3. Evasion and underreporting. According to Chilean economist Jaime Ruiz-Tagle, workers contributing to AFPs earned an average of $1,000 in February 1995 but declared an average taxable income of only $460. Only 58% of workers contributed anything at all. Evasion through underreporting is particularly widespread among low earners, who figure that the guaranteed minimum pension will exceed what their retirement funds can yield. Employers, too, often underreport payroll in order to evade other taxes and charges. In February 1996, there were 150,000 unresolved suits against employers for insufficient or nonexistent deposits of worker contributions.

4. Inadequate coverage. A United Nations Development Program report estimates that 40% of AFP contributors will require additional assistance. The less one earns and the longer one lives, the more likely it is that an AFP account will not suffice. Since women in Chile, as in the United States, earn less on the average, leave the workforce more frequently to bear and raise children, and outlive men, they are particularly at risk. U.S. women, in contrast, benefit from the redistributive nature of Social Security, which provides more generous benefits, as a proportion of income, to low earners. The only safety net for the poor is a minimal pension that provides barely enough to pay for a loaf of bread and a cup of coffee each day. And even that austere program is limited to 300,000 Chileans, excluding thousands of the most destitute citizens. Moreover, most of the self-employed, who constitute more than 28% of the Chilean workforce, are especially vulnerable because participation in an AFP plan is not mandatory for self-employed workers; as of 1996, only 10% of them had voluntarily enrolled.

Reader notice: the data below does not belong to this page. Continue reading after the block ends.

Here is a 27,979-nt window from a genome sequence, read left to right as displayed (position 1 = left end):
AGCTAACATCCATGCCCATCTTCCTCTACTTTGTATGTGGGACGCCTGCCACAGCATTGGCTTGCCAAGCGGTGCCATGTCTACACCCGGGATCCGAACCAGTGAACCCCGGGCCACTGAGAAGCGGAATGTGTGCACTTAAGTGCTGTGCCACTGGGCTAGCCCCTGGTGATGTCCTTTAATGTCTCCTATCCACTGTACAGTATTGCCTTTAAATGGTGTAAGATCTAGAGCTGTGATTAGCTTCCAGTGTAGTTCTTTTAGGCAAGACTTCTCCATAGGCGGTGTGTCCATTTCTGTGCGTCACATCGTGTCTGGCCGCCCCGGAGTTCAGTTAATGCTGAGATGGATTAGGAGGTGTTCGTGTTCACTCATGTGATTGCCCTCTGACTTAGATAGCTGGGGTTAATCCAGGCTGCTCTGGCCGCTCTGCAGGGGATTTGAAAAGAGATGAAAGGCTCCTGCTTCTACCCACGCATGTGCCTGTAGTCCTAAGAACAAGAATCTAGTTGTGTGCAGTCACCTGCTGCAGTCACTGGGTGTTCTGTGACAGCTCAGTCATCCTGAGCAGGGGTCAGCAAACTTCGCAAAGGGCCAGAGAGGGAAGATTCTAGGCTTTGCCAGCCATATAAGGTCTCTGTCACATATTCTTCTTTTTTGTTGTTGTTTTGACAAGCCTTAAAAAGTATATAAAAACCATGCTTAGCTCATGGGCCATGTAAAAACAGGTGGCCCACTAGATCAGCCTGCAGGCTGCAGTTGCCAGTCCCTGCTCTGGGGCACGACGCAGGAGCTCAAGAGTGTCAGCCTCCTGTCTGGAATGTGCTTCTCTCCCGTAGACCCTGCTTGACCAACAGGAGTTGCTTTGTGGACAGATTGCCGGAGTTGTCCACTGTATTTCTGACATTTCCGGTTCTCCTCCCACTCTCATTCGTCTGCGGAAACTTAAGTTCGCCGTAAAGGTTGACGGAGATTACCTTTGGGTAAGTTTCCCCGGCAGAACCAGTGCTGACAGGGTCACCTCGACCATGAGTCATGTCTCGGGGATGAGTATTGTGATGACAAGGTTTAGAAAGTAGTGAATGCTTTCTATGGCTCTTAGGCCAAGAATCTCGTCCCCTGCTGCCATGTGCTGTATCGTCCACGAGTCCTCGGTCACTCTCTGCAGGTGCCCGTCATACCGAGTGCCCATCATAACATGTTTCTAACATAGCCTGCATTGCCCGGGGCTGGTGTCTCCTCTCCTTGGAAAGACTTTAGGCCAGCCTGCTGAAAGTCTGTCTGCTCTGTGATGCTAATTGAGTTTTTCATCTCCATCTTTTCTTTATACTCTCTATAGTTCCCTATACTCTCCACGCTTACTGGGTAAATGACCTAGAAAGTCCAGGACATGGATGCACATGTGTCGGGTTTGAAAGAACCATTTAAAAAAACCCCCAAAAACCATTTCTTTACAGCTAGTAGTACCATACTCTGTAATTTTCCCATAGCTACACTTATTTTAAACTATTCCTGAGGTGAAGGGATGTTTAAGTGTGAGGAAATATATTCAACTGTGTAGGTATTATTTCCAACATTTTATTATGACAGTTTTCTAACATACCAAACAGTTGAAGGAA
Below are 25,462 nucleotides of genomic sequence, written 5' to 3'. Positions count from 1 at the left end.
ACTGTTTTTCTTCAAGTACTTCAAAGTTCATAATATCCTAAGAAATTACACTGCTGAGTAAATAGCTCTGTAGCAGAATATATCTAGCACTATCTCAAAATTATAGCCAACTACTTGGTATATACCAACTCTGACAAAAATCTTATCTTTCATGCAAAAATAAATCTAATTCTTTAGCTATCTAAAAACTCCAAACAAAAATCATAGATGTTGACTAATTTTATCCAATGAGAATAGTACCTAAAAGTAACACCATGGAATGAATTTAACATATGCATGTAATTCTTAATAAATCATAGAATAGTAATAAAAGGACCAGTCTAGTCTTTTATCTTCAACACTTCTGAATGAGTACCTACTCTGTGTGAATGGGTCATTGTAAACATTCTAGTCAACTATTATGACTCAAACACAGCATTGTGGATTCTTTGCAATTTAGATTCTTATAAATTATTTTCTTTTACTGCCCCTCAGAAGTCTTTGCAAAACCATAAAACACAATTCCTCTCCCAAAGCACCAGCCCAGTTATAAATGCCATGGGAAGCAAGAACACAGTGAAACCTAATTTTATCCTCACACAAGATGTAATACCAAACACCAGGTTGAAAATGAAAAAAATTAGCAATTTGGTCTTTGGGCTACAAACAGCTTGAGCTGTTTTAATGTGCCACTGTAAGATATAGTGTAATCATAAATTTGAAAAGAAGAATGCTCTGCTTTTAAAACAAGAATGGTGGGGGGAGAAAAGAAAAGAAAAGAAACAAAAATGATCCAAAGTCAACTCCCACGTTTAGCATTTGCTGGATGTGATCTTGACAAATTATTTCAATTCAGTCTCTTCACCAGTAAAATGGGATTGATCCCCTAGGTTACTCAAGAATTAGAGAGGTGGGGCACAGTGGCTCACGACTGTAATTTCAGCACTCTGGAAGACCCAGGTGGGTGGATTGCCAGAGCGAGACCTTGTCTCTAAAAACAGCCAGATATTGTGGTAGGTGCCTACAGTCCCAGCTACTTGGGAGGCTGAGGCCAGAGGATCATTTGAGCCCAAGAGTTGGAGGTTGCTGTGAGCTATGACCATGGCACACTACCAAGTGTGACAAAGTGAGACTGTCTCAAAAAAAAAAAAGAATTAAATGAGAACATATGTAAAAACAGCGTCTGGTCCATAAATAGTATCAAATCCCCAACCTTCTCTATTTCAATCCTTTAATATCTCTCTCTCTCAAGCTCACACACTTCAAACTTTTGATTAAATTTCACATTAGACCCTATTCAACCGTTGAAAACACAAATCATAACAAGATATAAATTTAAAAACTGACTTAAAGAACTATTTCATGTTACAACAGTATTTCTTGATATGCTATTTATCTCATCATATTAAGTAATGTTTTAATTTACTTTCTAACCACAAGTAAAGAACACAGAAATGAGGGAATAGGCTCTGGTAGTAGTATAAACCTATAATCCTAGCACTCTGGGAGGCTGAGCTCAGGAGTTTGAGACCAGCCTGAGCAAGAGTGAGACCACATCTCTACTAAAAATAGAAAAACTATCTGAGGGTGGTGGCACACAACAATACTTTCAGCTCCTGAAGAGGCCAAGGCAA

5. High transition and supplementary costs. Add up the pensions under the new system and those still being paid under the old one, the "recognition bonds," the minimum pension, and other guarantees, and the private pension system is at least three times as costly to run as the system it replaced. Government spending on pensions currently amounts to 6% of Chilean GDP.

A FOOTNOTE:

The junta protected one class of Chileans from privatization. The military continues to this day to receive pensions under the old governmental system.